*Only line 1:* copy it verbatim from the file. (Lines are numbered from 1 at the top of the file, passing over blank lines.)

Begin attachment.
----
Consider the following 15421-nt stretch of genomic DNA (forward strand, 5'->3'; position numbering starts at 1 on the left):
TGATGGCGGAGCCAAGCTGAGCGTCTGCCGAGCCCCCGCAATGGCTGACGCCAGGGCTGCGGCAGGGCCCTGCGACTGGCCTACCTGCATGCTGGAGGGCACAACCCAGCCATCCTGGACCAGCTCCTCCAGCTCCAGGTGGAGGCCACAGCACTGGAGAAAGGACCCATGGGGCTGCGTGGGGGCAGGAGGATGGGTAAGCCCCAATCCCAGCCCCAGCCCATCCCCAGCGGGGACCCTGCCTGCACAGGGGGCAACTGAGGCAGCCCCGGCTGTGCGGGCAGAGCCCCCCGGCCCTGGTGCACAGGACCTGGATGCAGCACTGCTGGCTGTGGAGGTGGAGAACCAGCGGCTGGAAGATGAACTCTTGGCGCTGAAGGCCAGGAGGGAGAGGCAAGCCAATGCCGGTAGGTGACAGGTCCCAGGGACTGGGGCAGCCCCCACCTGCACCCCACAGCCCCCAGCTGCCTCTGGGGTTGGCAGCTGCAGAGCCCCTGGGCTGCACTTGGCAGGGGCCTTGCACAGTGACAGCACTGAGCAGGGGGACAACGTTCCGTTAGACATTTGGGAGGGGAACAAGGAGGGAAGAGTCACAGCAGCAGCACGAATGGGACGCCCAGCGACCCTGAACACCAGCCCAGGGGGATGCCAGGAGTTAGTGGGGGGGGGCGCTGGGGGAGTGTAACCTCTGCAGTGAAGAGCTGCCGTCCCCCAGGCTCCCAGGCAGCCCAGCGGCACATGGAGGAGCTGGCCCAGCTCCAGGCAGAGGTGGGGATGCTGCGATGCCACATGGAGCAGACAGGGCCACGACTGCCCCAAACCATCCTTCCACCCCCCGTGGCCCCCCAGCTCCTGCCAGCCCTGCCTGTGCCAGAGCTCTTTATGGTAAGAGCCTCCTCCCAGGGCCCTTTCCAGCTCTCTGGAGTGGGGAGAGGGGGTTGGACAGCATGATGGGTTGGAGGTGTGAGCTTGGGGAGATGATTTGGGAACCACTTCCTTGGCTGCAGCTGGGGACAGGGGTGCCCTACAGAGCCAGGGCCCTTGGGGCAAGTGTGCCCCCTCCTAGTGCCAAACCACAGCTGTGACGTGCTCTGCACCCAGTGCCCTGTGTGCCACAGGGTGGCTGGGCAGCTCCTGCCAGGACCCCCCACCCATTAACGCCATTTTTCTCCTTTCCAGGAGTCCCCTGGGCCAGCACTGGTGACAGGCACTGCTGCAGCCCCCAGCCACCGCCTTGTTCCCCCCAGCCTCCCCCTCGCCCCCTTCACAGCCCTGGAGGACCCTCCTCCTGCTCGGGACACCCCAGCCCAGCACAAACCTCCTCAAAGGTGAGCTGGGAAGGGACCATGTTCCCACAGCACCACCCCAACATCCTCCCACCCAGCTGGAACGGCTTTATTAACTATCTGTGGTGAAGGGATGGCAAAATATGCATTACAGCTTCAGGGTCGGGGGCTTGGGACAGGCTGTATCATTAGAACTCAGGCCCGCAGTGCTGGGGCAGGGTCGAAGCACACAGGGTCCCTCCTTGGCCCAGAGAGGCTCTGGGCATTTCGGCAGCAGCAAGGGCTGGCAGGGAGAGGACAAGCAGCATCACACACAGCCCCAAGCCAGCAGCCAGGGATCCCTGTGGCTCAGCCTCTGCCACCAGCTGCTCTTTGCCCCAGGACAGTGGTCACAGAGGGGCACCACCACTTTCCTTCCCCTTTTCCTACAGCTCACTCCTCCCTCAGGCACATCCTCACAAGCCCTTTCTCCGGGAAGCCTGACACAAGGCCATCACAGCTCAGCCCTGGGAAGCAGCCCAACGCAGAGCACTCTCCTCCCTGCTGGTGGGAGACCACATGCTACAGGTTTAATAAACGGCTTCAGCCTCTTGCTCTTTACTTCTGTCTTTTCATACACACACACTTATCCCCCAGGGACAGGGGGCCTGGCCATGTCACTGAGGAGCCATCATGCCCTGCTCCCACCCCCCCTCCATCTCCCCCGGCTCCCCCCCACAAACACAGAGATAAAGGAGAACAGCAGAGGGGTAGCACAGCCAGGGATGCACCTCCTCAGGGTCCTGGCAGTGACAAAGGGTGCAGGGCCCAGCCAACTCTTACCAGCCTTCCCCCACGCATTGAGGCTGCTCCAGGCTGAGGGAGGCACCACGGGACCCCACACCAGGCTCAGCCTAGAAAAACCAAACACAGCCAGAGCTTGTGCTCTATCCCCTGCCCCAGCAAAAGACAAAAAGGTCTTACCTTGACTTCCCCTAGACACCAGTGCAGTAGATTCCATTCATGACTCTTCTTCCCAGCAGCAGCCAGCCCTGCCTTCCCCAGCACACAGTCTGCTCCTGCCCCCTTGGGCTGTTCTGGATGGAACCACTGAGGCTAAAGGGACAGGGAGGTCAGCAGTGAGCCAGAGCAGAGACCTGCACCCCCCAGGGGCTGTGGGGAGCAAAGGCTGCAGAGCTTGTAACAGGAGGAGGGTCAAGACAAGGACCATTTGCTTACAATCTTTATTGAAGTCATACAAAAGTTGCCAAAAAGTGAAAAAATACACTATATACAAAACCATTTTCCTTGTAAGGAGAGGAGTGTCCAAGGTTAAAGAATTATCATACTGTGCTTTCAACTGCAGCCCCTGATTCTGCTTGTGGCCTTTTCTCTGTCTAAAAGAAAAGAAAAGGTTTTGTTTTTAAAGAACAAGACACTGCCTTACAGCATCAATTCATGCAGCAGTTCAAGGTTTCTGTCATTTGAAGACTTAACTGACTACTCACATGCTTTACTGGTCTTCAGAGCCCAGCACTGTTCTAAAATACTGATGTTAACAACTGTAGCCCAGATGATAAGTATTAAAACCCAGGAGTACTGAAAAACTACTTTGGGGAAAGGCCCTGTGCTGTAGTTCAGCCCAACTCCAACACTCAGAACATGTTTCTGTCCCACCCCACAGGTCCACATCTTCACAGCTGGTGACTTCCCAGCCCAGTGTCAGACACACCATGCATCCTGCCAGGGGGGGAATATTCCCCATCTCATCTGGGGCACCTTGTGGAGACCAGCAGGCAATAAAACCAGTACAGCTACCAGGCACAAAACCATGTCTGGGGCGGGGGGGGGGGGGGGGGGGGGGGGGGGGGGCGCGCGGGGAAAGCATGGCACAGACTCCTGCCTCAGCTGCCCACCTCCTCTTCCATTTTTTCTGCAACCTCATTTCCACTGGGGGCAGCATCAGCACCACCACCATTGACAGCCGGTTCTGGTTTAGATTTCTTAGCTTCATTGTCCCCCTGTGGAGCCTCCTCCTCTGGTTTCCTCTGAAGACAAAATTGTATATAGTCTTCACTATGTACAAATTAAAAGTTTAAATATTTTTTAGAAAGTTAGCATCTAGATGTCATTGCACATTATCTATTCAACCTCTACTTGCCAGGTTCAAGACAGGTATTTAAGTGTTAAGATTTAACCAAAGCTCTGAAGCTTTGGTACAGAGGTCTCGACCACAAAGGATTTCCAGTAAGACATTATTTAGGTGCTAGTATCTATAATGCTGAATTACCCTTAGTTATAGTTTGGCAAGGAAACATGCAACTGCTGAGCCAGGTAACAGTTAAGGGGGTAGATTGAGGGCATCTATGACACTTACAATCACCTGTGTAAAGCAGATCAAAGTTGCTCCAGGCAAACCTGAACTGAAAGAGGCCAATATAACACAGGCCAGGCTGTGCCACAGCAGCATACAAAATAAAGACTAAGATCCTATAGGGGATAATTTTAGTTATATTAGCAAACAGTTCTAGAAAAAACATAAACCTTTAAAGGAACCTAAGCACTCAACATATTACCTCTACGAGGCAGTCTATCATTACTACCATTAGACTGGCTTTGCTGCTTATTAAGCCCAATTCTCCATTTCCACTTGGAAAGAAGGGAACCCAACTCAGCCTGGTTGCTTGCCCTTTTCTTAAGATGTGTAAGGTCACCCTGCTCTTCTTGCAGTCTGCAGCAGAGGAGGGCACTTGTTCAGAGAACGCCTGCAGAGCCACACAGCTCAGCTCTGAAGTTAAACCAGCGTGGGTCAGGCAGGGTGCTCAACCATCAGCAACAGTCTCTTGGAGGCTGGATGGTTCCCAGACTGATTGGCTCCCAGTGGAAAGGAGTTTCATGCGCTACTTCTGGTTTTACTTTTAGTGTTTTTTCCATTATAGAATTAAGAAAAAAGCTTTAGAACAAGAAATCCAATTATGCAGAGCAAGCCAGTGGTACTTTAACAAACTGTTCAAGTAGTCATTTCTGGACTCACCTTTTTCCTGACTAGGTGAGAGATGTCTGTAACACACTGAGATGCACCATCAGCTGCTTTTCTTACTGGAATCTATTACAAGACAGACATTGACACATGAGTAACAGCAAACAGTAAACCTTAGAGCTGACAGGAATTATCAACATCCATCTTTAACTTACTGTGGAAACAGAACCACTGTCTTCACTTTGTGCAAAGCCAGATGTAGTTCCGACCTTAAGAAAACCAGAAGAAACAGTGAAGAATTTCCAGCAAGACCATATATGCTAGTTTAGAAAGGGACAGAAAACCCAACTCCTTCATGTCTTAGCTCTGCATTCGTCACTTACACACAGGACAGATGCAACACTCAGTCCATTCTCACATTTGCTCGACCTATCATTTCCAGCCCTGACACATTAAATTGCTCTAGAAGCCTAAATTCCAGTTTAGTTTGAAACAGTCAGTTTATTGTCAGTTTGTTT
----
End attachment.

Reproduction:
Consider the following 15421-nt stretch of genomic DNA (forward strand, 5'->3'; position numbering starts at 1 on the left):